Linda Rey is a licensed insurance agent at Rey Insurance with a broad spectrum of expertise in life, accident, health, property and casualty insurance as well as retirement planning and college funding strategies.

Follow Linda on Twitter.

6 comments

  1. Elvin Aycock, PE says:

    Last summer I was rear-ended by a truck. The accident happened on the Interstate during rush hour. Four lanes of vehicles were braking hard and slowing to a rapid stop. The driver behind me was unable to stop because he did not react in time to stop. He was distracted or just not as alert as the other drivers that made a safe stop. He hit his brakes and locked his wheels, but it too late. If he had braked sooner, he could have avoided the collision into the rear of my car.

    The driver pulled over to the shoulder of the road. We called the police and exchanged information. He was given a traffic violation.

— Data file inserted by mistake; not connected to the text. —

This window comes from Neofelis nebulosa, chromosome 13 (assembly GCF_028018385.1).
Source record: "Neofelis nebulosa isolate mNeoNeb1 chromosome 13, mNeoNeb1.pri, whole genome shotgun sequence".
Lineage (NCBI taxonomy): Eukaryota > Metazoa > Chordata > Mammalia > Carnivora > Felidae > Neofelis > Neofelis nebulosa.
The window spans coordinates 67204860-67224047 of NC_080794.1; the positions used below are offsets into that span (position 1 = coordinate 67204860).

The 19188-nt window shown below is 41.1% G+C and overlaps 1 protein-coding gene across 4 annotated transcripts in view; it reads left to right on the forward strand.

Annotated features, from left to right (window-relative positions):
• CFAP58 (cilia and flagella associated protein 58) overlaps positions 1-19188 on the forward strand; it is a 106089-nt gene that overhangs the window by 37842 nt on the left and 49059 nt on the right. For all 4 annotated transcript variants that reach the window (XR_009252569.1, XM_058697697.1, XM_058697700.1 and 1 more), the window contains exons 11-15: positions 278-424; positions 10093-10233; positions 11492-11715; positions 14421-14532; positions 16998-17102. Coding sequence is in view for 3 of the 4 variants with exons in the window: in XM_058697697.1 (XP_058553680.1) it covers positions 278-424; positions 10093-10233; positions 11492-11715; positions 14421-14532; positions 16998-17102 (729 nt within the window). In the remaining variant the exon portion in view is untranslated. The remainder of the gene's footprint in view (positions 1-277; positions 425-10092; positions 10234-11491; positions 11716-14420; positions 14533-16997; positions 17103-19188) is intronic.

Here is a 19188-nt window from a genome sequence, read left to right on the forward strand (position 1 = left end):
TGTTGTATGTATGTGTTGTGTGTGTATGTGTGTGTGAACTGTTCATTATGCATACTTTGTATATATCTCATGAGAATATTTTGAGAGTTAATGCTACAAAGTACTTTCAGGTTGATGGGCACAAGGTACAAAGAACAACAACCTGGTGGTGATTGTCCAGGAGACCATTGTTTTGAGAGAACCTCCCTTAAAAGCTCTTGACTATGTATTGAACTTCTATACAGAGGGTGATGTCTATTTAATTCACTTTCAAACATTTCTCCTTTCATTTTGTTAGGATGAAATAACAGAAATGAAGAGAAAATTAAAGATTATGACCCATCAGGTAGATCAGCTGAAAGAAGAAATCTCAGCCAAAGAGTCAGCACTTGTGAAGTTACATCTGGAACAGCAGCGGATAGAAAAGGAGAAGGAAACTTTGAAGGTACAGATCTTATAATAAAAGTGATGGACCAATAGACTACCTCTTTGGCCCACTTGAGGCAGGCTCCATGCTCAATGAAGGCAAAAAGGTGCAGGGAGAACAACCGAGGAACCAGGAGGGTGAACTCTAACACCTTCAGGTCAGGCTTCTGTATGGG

The other driver and his passenger was not injured. My back was injured and I had to receive treatment.

    You are so correct about emotions that surface at such a time. I remember being so upset. The “what ifs” ran through my mind. What if, someone had been seriously injured or killed? What if, the other driver has not slowed at all and plowed into me?

    My emotional state immediately after the accident surprised me. It surprises me, even today. I am a reconstruction engineer and I reconstruction traffic accident all the time. I see evident of horrible accidents and know that drivers and passengers in those vehicles were injured and killed. I would have thought I would have been mentally prepared for an accident.

    Not so.

    If my accident had been a hit-and-run, I think I would have been even more upset. The driver that hit me did the right thing. He stopped and shared his information with me.

    In my work I get to hear the drivers’ stories about their speed. I reconstruct the accident and determine the true speed they were traveling at the time of the collision. Black Boxes (Event Data Recorders) are installed in vehicles and provide valuable information for reconstruction of vehicle accidents.